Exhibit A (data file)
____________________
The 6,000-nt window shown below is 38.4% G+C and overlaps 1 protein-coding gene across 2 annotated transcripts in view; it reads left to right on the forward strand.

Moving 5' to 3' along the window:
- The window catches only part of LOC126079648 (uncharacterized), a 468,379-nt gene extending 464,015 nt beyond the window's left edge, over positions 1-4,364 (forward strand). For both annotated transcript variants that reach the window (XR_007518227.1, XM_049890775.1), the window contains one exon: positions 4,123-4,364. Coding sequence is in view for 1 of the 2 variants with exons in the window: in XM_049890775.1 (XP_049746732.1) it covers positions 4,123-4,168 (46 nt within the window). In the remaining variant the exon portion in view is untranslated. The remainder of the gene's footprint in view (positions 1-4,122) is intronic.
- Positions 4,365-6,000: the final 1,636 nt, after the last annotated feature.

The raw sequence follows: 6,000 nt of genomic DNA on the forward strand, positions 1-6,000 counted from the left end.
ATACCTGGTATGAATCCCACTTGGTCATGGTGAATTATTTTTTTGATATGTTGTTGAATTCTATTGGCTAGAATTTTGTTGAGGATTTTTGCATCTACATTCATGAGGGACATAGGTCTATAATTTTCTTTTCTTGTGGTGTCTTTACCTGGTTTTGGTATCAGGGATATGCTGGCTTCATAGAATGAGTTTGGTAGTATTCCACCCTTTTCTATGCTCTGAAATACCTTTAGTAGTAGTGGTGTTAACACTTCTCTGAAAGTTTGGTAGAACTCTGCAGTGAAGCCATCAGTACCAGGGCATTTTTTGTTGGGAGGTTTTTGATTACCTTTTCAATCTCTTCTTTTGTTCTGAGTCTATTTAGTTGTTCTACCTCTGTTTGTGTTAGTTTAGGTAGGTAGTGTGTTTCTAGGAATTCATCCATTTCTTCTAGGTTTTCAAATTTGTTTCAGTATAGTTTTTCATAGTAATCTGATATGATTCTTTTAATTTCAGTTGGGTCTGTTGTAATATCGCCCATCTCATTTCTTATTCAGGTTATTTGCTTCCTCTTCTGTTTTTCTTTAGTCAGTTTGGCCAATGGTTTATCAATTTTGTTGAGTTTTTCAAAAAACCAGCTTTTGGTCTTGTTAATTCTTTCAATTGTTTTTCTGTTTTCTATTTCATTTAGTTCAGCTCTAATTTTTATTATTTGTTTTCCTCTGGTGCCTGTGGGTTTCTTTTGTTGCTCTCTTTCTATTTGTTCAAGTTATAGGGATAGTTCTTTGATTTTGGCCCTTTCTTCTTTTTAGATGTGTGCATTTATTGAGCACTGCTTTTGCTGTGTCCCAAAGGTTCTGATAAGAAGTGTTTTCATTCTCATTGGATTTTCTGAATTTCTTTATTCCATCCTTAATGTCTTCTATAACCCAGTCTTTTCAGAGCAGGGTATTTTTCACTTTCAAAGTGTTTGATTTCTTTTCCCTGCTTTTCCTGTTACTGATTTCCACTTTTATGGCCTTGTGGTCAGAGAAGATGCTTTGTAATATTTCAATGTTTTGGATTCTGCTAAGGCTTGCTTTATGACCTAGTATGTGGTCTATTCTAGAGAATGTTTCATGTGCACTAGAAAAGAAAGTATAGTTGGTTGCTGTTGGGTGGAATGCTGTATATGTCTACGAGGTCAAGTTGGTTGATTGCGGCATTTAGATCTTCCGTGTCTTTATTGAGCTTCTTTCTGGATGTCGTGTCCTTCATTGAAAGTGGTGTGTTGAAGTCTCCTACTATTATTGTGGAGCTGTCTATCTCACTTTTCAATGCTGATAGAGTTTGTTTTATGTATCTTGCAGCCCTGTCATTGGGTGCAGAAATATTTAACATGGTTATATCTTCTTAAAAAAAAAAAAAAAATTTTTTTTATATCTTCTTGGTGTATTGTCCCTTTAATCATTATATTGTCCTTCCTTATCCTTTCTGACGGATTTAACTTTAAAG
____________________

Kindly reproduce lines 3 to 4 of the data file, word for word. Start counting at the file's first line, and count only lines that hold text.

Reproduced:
- The window catches only part of LOC126079648 (uncharacterized), a 468,379-nt gene extending 464,015 nt beyond the window's left edge, over positions 1-4,364 (forward strand). For both annotated transcript variants that reach the window (XR_007518227.1, XM_049890775.1), the window contains one exon: positions 4,123-4,364. Coding sequence is in view for 1 of the 2 variants with exons in the window: in XM_049890775.1 (XP_049746732.1) it covers positions 4,123-4,168 (46 nt within the window). In the remaining variant the exon portion in view is untranslated. The remainder of the gene's footprint in view (positions 1-4,122) is intronic.
- Positions 4,365-6,000: the final 1,636 nt, after the last annotated feature.